Wednesday, March 12, 2008

It's Up To Us Old Farts To Go Back to Work

Not too long ago, as part of a series of articles pointing out the disastrous effects of liberal philosophy on families, on young men and on young women in America, I presented an article entitled, "Bad Girls by Katherine Boswell". This report told of the pressures today on young women to have casual sexual encounters with men they hardly know. I received comments from liberal blog baiters that I was an "old fart" who couldn't adjust to the changes in society. The comments included personal insults to such an extent that they were deleted. Since our young people learn no history, no manners and no civics in today's politically-correct schools, and don’t understand that anything is wrong nor how to correct it, it is up to all of us old farts to come out of retirement and push for changes in education and in movies and television so we don't have to read reports like the one posted below:

1 in 4 Teen Girls Has Sexual Disease

Mar 11 2008

CHICAGO (AP) - At least one in four teenage girls nationwide has a sexually transmitted disease, or more than 3 million teens, according to the first study of its kind in this age group.

A virus that causes cervical cancer is by far the most common sexually transmitted infection in teen girls aged 14 to 19, while the highest overall prevalence is among black girls—nearly half the blacks studied had at least one STD. That rate compared with 20 percent among both whites and Mexican-American teens, the study from the federal Centers for Disease Control and Prevention found.

About half of the girls acknowledged ever having sex; among them, the rate was 40 percent. While some teens define sex as only intercourse, other types of intimate behavior including oral sex can spread some infections.

For many, the numbers likely seem "overwhelming because you're talking about nearly half of the sexually experienced teens at any one time having evidence of an STD," said Dr. Margaret Blythe, an adolescent medicine specialist at Indiana University School of Medicine and head of the American Academy of Pediatrics' committee on adolescence.

But the study highlights what many doctors who treat teens see every day, Blythe said.

Dr. John Douglas, director of the CDC's division of STD prevention, said the results are the first to examine the combined national prevalence of common sexually transmitted diseases among adolescent girls. He said the data, from 2003-04, likely reflect current rates of infection.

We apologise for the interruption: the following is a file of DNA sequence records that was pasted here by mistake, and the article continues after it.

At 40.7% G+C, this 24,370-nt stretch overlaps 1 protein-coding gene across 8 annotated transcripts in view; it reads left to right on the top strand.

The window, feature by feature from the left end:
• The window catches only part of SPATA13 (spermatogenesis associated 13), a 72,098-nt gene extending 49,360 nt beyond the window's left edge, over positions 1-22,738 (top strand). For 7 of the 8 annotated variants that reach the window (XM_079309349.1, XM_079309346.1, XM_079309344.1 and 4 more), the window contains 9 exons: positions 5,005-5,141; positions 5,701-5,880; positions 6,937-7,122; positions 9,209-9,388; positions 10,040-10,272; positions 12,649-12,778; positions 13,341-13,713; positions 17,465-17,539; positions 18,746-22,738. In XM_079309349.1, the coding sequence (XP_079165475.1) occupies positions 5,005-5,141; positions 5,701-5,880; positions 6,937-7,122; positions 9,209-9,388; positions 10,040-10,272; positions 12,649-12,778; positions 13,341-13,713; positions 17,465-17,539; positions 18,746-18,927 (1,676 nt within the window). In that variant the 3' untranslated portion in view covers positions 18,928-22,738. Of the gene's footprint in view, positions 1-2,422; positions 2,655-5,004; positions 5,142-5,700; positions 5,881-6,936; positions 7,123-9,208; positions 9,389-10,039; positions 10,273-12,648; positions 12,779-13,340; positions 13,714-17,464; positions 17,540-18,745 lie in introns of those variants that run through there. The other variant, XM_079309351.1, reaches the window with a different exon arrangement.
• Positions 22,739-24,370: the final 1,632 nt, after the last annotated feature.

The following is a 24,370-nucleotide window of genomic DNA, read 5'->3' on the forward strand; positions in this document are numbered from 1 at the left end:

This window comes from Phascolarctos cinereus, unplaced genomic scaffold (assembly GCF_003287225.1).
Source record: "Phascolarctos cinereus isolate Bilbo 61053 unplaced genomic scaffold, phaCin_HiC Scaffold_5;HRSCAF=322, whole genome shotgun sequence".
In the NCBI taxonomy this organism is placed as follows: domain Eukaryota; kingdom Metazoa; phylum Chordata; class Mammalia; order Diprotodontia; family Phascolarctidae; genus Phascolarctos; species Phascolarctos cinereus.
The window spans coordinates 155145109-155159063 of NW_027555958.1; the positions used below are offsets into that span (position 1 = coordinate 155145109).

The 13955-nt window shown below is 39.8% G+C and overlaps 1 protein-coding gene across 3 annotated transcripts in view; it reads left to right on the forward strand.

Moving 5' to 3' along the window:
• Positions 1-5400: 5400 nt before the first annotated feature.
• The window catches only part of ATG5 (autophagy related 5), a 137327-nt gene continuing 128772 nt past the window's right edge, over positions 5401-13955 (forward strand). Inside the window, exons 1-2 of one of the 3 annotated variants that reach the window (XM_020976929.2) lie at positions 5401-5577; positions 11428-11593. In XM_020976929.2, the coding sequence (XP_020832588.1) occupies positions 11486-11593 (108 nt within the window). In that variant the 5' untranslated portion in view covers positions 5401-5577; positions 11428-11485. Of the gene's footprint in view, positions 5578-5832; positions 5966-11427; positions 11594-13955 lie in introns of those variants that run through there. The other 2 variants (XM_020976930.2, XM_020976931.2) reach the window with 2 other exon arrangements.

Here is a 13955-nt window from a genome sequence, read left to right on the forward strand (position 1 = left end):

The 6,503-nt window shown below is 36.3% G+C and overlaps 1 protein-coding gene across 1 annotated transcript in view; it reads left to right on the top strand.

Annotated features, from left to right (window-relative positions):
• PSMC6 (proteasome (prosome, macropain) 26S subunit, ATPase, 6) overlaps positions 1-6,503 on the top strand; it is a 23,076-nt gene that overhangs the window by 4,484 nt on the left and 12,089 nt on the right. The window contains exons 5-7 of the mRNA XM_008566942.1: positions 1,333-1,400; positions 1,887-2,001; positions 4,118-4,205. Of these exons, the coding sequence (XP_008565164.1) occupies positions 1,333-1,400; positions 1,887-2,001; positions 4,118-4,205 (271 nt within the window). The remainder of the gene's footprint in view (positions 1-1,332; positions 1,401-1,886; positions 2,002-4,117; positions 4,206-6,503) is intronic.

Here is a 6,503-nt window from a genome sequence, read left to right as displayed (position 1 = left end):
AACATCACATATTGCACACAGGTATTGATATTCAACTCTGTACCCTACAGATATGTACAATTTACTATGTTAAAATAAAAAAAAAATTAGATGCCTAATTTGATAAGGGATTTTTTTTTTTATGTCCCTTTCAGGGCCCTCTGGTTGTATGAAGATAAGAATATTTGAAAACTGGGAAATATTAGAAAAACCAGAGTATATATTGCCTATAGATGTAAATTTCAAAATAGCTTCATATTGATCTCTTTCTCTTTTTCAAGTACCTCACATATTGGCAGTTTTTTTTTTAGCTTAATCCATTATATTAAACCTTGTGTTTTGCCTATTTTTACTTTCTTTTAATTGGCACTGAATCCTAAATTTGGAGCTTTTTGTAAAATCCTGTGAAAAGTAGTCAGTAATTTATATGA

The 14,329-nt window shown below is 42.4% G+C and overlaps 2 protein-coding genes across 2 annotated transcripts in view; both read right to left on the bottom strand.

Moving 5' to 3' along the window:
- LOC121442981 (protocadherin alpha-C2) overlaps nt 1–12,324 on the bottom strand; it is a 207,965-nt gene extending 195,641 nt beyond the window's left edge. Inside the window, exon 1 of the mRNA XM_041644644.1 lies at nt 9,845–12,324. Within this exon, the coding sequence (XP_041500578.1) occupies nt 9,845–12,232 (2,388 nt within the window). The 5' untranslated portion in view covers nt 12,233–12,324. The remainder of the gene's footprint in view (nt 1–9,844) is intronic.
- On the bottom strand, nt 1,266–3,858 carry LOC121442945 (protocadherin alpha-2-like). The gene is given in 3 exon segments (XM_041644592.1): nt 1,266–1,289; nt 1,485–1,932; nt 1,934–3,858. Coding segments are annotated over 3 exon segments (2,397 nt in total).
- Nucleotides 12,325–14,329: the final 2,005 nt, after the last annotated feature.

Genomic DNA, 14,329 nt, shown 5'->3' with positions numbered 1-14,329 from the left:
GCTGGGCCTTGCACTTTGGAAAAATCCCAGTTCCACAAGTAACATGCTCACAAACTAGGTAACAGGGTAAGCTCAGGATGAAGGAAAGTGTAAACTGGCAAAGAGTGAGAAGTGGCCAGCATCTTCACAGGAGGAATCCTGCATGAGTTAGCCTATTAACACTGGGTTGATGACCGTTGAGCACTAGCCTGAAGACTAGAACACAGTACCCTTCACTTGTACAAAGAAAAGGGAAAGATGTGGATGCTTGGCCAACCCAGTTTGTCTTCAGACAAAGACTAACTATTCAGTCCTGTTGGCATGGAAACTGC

"High STD rates among young women, particularly African-American young women, are clear signs that we must continue developing ways to reach those most at risk," Douglas said.

The CDC's Dr. Kevin Fenton said given that STDs can cause infertility and cervical cancer in women, "screening, vaccination and other prevention strategies for sexually active women are among our highest public health priorities."

The study by CDC researcher Dr. Sara Forhan is an analysis of nationally representative data on 838 girls who participated in a government health survey.

Teens were tested for four infections: human papillomavirus, or HPV, which can cause cervical cancer and affected 18 percent of girls studied; chlamydia, which affected 4percent; trichomoniasis, 2.5 percent; and herpes simplex virus, 2 percent.

Blythe said the results are similar to previous studies examining rates of those diseases individually.

The results were prepared for release Tuesday at a CDC conference in Chicago on preventing sexually transmitted diseases.

HPV can cause genital warts but often has no symptoms. A vaccine targeting several HPV strains recently became available, but Douglas said it likely has not yet had much impact on HPV prevalence rates in teen girls.

Chlamydia and trichomoniasis can be treated with antibiotics. The CDC recommends annual chlamydia screening for all sexually active women under age 25. It also recommends the three-dose HPV vaccine for girls aged 11-12 years, and catch-up shots for females aged 13 to 26.

The American Academy of Pediatrics has similar recommendations.

Douglas said screening tests are underused in part because many teens don't think they're at risk, but also, some doctors mistakenly think, '"Sexually transmitted diseases don't happen to the kinds of patients I see.'"

Blythe said some doctors also are reluctant to discuss STDs with teen patients or offer screening because of confidentiality concerns, knowing parents would have to be told of the results.

The American Academy of Pediatrics supports confidential teen screening, she said.

The liberals who now control education at the public school level and control our colleges and universities will undoubtedly respond to this crisis by demanding that more condoms be handed out to teen age girls. Their philosophy and their policies have taken us down the path to destruction.

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